|Atlantic blue marlin (Makaira nigricans)|
Marlins are fish from the family Istiophoridae, which includes about 10 species. A marlin has an elongated body, a spear-like snout or bill, and a long, rigid dorsal fin which extends forward to form a crest. Its common name is thought to derive from its resemblance to a sailor's marlinspike. Marlins are among the fastest marine swimmers, reaching ~110 km/h (68 mph) in short bursts. However, greatly exaggerated speeds are often claimed in popular literature, based on unreliable or outdated reports.
The larger species include the Atlantic blue marlin, Makaira nigricans, which can reach 5 m (16 ft) in length and 820 kg (1,810 lb) in weight and the black marlin, Istiompax indica, which can reach in excess of 5 m (16 ft) in length and 670 kg (1,480 lb) in weight. They are popular sporting fish in tropical areas. The Atlantic blue marlin and the white marlin are endangered owing to overfishing.
The marlins are Istiophoriform fish, most closely related to the swordfish, which is the sole member of Xiphiidae. The carangiformes is believed to be the second-closest clade to the Marlins. Although previously thought to be closely related to Scombridae, genetic analysis only shows a slight relationship.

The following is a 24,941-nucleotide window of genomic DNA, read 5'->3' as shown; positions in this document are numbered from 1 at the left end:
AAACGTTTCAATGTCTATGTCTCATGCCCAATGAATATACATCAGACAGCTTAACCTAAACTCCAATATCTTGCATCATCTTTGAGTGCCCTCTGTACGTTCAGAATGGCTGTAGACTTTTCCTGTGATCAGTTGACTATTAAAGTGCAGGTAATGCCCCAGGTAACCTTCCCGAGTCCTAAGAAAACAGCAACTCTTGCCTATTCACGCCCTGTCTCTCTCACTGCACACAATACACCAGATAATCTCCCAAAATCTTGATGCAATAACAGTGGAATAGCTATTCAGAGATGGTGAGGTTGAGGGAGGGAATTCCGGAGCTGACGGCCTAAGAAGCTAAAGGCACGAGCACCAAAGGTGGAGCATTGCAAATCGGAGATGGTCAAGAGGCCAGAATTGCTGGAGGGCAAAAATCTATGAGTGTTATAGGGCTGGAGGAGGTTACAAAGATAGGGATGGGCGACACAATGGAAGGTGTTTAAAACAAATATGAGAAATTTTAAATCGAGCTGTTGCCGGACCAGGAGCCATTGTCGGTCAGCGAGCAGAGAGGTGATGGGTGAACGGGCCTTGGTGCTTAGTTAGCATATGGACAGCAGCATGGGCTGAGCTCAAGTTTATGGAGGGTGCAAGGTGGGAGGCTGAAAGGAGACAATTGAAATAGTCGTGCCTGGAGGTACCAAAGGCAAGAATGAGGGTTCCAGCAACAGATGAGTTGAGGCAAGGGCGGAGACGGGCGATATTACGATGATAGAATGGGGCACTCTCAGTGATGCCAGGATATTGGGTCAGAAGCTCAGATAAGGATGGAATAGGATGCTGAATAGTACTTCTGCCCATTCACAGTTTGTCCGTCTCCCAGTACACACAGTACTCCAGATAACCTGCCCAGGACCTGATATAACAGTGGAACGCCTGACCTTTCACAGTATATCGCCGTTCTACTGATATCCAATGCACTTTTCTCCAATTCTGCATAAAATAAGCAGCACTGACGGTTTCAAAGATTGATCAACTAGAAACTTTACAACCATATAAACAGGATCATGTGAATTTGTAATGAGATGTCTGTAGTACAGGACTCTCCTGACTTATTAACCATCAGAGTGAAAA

|Istiompax Whitley, 1931||
|Istiophorus Lacépède, 1801|
|Makaira Lacépède, 1802|
|Kajikia Hirasaka & H. Nakamura, 1947|
|Tetrapturus Rafinesque, 1810|
In the Nobel Prize-winning author Ernest Hemingway's 1952 novel The Old Man and the Sea, the central character of the work is an aged Cuban fisherman who, after 84 days without success on the water, heads out to sea to break his run of bad luck. On the 85th day, Santiago, the old fisherman, hooks a resolute marlin; what follows is a great struggle between man, sea creature, and the elements.
Frederick Forsyth's story "The Emperor", in the collection No Comebacks, tells of a bank manager named Murgatroyd, who catches a marlin and is acknowledged by the islanders of Mauritius as a master fisherman..